The Free Press, Mankato, MN

September 30, 2013

Benefits harvested from food program

Why it matters: Healthier foods and an economy boost make the Farm to School program worthwhile.

The Mankato Free Press

---- — Fresh fruits and vegetables aren’t the only things growing when it comes to the Farm to School program.

More and more schools are realizing the benefits of the school lunch program that incorporates locally grown food into its menus. When the Minnesota Department of Agriculture launched the program in 2006, fewer than 20 schools were buying from local farmers. By 2011, the number grew to 145 schools.

That increased participation is good news for students. There is a link between healthy eating and learning. State officials say the Farm to School programs have been shown to increase the number of fruits and vegetables that kids eat by one daily serving.

Along with feeding young people better food, there is an economic benefit of keeping local dollars in the community as the schools buy produce from local farmers.

And the state is putting its money where its mouth is. In the next state budget $500,000 has been allocated for this program to continue with plans of doubling the number of participating schools.

Area schools not in the program should seriously consider participation. Grants are being made available to help schools, and the next round of applications due in November. Up to 50 percent of equipment purchases and up to 75 percent of feasibility study costs may be covered by the grants with schools making up the difference.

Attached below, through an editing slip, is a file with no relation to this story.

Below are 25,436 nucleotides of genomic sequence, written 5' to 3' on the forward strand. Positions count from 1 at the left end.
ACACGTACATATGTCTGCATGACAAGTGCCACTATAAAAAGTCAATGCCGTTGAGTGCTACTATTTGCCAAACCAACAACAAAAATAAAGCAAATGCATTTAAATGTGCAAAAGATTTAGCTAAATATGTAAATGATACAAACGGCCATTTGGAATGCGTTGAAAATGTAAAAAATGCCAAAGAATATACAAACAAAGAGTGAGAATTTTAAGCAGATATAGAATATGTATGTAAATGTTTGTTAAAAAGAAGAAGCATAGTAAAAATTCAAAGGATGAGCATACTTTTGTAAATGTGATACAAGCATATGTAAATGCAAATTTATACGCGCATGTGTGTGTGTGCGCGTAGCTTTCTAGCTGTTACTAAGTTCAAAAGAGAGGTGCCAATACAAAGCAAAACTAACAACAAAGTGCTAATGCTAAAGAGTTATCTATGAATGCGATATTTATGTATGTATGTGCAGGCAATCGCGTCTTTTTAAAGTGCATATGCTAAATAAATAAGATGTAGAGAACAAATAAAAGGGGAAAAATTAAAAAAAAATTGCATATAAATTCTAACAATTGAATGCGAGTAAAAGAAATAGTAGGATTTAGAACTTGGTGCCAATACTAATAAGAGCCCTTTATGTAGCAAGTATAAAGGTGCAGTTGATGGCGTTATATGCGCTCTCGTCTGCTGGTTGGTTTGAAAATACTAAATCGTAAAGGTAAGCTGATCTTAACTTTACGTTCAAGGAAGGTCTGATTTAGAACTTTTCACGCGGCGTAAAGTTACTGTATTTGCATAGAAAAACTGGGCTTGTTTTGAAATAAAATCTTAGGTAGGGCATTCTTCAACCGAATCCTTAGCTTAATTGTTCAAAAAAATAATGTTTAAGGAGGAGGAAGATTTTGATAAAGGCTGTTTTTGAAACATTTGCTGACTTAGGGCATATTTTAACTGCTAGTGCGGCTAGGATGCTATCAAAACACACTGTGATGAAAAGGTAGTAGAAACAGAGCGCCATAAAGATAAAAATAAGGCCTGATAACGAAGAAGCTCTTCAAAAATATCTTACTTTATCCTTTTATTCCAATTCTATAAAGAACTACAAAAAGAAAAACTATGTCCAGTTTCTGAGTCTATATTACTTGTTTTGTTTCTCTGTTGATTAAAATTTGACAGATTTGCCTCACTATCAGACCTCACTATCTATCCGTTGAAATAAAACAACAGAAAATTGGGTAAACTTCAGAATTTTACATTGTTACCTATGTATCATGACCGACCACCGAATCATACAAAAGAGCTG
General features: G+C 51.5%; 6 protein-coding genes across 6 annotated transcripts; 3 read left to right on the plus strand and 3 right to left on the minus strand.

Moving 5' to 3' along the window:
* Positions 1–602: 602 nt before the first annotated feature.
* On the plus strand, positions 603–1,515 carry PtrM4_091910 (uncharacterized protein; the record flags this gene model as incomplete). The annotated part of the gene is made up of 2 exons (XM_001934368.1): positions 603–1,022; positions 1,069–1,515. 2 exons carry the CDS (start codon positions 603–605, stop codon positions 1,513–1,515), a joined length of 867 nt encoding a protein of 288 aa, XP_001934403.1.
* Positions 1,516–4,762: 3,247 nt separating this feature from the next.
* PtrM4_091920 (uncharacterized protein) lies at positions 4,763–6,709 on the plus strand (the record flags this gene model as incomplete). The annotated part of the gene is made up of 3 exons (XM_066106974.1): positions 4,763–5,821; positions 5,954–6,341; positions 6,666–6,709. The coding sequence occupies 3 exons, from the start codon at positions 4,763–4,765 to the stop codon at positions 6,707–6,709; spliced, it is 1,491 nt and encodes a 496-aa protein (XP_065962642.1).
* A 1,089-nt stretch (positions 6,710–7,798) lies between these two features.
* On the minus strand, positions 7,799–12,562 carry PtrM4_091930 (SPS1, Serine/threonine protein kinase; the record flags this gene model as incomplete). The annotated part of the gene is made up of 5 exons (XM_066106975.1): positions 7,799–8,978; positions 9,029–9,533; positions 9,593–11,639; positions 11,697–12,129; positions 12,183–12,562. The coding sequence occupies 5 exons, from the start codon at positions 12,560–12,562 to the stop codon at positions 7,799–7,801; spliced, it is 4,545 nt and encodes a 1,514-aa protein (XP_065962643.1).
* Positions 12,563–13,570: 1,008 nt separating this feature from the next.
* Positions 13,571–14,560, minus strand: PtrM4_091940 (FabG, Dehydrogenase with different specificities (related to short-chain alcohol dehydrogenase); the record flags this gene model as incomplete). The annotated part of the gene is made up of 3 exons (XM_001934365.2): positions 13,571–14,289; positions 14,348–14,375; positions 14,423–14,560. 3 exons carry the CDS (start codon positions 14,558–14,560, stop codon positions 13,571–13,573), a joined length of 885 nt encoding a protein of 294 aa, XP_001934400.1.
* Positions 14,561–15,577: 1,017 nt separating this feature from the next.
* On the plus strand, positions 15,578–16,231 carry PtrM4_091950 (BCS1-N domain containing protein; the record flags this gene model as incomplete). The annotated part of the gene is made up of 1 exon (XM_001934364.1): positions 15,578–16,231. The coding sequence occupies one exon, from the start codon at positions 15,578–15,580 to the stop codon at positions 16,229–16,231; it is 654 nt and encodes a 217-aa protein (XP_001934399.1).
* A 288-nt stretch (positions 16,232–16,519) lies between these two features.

In this region, the Lafayette Charter School received a $10,500 Farm to School grant to purchase a steamer, salad bar, microwave oven, and food processor to increase storage and preparation of locally grown produce and meats. The grant included a $5,270 Minnesota Department of Agriculture contribution and a $2,638 matching grant from the Center for Prevention at Blue Cross and Blue Shield of Minnesota.

In Lafayette, participation in the program is about more than plunking a fresh apple on kids’ plates at lunchtime. The students are involved in actually growing the food with a school garden that produces an array of fresh vegetables. So not only are students gaining nutritionally, but they also are getting lessons in agriculture, business and teamwork. In addition, the school has strong community support with numerous volunteers helping with the gardening.

Some school districts are hesitant to commit to buying local produce because of the expense. But state officials say that many have found creative ways to overcome the cost barrier by including the Department of Defense Fresh Fruit and Vegetable Program or selling local foods ala carte for a higher price.

Some schools reported that the increase in meals sold after introduction of the program helped increase revenue. In Mankato with the Minnesota Valley Action Council establishing local food hub to buy and distribute local produce, it should be much easier for schools to get their hands on the local food.

In this area, where growers are around the corner from schools, participating in the Farm to School program makes a lot of sense.